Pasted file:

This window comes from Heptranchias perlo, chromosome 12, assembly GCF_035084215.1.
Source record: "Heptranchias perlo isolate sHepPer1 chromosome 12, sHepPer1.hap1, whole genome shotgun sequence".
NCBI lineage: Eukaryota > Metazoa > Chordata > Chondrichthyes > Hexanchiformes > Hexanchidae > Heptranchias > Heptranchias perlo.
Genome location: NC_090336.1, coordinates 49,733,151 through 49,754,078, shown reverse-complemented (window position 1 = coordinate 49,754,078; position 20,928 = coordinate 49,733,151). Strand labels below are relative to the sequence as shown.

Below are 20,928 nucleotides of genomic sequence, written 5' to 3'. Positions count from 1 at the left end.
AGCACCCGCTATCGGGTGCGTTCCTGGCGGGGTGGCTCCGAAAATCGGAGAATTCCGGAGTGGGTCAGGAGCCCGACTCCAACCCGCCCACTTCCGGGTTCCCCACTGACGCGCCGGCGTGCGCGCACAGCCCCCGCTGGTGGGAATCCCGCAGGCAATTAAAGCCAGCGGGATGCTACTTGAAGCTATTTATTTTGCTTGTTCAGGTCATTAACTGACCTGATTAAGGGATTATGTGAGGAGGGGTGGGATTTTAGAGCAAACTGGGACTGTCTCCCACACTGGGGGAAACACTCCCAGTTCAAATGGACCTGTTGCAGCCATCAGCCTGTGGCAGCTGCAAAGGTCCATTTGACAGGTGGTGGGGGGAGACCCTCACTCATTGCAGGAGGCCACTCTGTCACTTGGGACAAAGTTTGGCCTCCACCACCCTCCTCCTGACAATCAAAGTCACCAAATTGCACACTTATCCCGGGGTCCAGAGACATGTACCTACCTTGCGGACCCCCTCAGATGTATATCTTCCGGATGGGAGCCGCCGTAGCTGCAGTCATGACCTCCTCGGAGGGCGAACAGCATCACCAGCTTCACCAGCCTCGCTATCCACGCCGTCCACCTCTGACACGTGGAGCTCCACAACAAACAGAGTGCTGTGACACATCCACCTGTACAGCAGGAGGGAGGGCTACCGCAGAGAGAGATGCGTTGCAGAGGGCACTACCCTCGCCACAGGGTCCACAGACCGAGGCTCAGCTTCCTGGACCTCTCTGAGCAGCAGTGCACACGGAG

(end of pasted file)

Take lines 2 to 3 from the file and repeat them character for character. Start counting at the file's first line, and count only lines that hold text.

Source record: "Heptranchias perlo isolate sHepPer1 chromosome 12, sHepPer1.hap1, whole genome shotgun sequence".
NCBI lineage: Eukaryota > Metazoa > Chordata > Chondrichthyes > Hexanchiformes > Hexanchidae > Heptranchias > Heptranchias perlo.